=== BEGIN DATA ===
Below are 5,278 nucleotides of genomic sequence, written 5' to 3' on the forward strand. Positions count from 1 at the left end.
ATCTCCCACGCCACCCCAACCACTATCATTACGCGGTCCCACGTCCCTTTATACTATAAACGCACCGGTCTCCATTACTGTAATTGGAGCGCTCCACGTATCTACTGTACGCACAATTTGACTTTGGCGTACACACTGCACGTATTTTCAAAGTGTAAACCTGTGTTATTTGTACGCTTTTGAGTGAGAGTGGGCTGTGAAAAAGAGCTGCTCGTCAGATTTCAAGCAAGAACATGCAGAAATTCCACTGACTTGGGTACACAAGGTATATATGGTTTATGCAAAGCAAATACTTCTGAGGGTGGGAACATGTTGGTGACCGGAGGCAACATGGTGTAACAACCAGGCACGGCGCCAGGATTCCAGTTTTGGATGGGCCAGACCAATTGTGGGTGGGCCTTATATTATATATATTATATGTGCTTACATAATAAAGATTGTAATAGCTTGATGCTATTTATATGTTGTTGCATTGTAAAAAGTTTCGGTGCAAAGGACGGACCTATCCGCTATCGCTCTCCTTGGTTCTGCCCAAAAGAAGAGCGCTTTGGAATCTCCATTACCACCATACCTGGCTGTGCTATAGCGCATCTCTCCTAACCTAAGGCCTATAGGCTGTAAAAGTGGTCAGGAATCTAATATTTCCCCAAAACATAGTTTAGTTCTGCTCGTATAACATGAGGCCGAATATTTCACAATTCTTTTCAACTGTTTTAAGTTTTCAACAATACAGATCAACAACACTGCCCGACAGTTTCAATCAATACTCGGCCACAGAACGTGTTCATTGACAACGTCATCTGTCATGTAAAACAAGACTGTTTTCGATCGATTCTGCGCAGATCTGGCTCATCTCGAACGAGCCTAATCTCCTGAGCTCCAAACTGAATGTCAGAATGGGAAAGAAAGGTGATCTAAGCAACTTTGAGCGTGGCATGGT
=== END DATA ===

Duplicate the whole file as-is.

Below are 5,278 nucleotides of genomic sequence, written 5' to 3' on the forward strand. Positions count from 1 at the left end.
ATCTCCCACGCCACCCCAACCACTATCATTACGCGGTCCCACGTCCCTTTATACTATAAACGCACCGGTCTCCATTACTGTAATTGGAGCGCTCCACGTATCTACTGTACGCACAATTTGACTTTGGCGTACACACTGCACGTATTTTCAAAGTGTAAACCTGTGTTATTTGTACGCTTTTGAGTGAGAGTGGGCTGTGAAAAAGAGCTGCTCGTCAGATTTCAAGCAAGAACATGCAGAAATTCCACTGACTTGGGTACACAAGGTATATATGGTTTATGCAAAGCAAATACTTCTGAGGGTGGGAACATGTTGGTGACCGGAGGCAACATGGTGTAACAACCAGGCACGGCGCCAGGATTCCAGTTTTGGATGGGCCAGACCAATTGTGGGTGGGCCTTATATTATATATATTATATGTGCTTACATAATAAAGATTGTAATAGCTTGATGCTATTTATATGTTGTTGCATTGTAAAAAGTTTCGGTGCAAAGGACGGACCTATCCGCTATCGCTCTCCTTGGTTCTGCCCAAAAGAAGAGCGCTTTGGAATCTCCATTACCACCATACCTGGCTGTGCTATAGCGCATCTCTCCTAACCTAAGGCCTATAGGCTGTAAAAGTGGTCAGGAATCTAATATTTCCCCAAAACATAGTTTAGTTCTGCTCGTATAACATGAGGCCGAATATTTCACAATTCTTTTCAACTGTTTTAAGTTTTCAACAATACAGATCAACAACACTGCCCGACAGTTTCAATCAATACTCGGCCACAGAACGTGTTCATTGACAACGTCATCTGTCATGTAAAACAAGACTGTTTTCGATCGATTCTGCGCAGATCTGGCTCATCTCGAACGAGCCTAATCTCCTGAGCTCCAAACTGAATGTCAGAATGGGAAAGAAAGGTGATCTAAGCAACTTTGAGCGTGGCATGGT